Rear Adm. Elaine Wagner, NMCP commander, Capt. James Hancock, NMCP deputy commander and HMCM (EXW/FMF/SW) Aaron VanDall, deputy command master chief, expressed their gratitude and admiration for the skilled service of the Medical Corps. In attendance were members of the Dental Corps, Nurse Corps, and Medical Service Corps who read birthday messages from their Chiefs of the individual corps.
"The strength and diversity of our Corps is represented in so many ways- from a Navy pediatrician taking care of the child of a Sailor deployed in harm's way, a trauma surgeon stabilizing a fallen service member in Kandahar, a psychiatrist treating a Marine suffering the invisible wounds of war, a researcher making great strides in malaria vaccine development, an ophthalmologist providing eyesight-saving care to the citizens of several nations during a Pacific Partnership cruise of the MERCY, to a faculty member training the next generation of our Corps at the Uniformed Services University," said Rear Adm. Raquel Bono, Chief of the Navy Medical Corps in her birthday remarks, read by Cmdr. Jared Antevil at the ceremony.
Established March 3, 1871, the Medical Corps is composed of 4,300 active and reserve members, with 23 specialties and nearly 200 subspecialties. Following the remarks, the most junior and senior members of the Medical Corps at NMCP, Capt. Jose DeLaPena and Lt. Alice Blizman, cut the cake.
"I felt very honored and thankful for the opportunity to be a part of such a ceremony honoring an organization so rich in history and so bigger than any one person," said Blizman of the honor of cutting the cake. "I'm extremely excited to get to the fleet this summer and fulfill my lifelong dream of helping people and serving alongside the Sailors and Marines providing care."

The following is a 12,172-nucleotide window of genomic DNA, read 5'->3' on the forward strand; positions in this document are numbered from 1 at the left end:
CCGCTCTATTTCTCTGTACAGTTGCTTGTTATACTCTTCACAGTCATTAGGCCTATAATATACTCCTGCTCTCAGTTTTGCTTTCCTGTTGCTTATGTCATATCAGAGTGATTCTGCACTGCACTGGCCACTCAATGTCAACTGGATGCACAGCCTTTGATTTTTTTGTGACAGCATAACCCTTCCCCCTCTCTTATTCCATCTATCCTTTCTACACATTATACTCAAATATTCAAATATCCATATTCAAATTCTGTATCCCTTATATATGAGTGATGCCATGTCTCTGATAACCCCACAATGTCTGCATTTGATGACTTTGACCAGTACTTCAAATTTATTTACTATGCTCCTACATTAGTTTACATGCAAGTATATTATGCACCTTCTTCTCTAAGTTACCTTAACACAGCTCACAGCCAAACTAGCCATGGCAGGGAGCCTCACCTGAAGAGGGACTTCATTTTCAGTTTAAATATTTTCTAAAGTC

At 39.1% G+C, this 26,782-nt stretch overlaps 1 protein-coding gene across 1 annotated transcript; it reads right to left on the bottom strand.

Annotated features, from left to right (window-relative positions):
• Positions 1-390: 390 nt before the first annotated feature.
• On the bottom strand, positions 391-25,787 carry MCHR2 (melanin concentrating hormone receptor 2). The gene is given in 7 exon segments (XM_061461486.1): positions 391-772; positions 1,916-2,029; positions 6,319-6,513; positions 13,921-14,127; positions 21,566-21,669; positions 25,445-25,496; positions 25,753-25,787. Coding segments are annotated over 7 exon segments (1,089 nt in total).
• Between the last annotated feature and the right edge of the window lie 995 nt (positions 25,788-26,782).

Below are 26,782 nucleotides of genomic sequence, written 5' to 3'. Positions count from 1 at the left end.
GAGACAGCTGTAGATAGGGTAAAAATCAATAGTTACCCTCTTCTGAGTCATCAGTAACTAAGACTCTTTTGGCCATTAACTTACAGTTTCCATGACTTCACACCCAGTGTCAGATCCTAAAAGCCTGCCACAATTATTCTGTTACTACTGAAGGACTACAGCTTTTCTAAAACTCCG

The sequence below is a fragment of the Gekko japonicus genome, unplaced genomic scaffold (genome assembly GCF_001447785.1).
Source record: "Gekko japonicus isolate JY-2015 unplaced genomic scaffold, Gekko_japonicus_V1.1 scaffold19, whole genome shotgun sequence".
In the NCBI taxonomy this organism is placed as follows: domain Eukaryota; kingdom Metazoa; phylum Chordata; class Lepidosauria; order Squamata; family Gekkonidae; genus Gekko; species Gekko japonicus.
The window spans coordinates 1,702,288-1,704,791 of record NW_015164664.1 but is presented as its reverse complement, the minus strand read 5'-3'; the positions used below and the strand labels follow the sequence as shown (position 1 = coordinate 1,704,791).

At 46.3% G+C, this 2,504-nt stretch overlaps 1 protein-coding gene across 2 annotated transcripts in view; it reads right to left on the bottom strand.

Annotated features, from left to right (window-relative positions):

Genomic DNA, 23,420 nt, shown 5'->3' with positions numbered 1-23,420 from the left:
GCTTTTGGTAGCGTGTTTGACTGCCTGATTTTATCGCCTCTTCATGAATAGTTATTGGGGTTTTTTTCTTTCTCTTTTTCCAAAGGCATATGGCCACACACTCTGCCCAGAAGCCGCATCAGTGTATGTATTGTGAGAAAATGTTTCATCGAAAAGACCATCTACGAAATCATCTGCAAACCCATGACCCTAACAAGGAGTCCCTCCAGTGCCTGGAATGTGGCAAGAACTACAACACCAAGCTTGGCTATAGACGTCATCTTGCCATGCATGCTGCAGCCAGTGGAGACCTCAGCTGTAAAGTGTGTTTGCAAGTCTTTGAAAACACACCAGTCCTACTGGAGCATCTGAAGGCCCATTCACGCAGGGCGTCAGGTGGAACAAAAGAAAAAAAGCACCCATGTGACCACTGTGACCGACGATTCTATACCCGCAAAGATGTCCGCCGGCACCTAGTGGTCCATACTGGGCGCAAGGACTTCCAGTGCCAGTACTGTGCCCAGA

The Medical Corps has come a long way since its humble beginnings. It's cared for service members through the Spanish-American War, two world wars, Korea, Vietnam, conflicts in Iraq and Afghanistan, all while adding to a legacy of superb care. The personnel that make up today's corps build on a history of advancing medical research, education and training.
"Our Medical Corps personnel are globally engaged. They provide the highest quality of care to those they serve whether it's on, above, or below the sea, at home or overseas in faraway lands," said Vice Admiral Matthew L. Nathan, U.S. Navy surgeon general and chief, U.S. Navy Bureau of Medicine and Surgery, in his birthday remarks. "They meet the mission - from kinetic warfare to humanitarian assistance, to research and development - anytime, anywhere."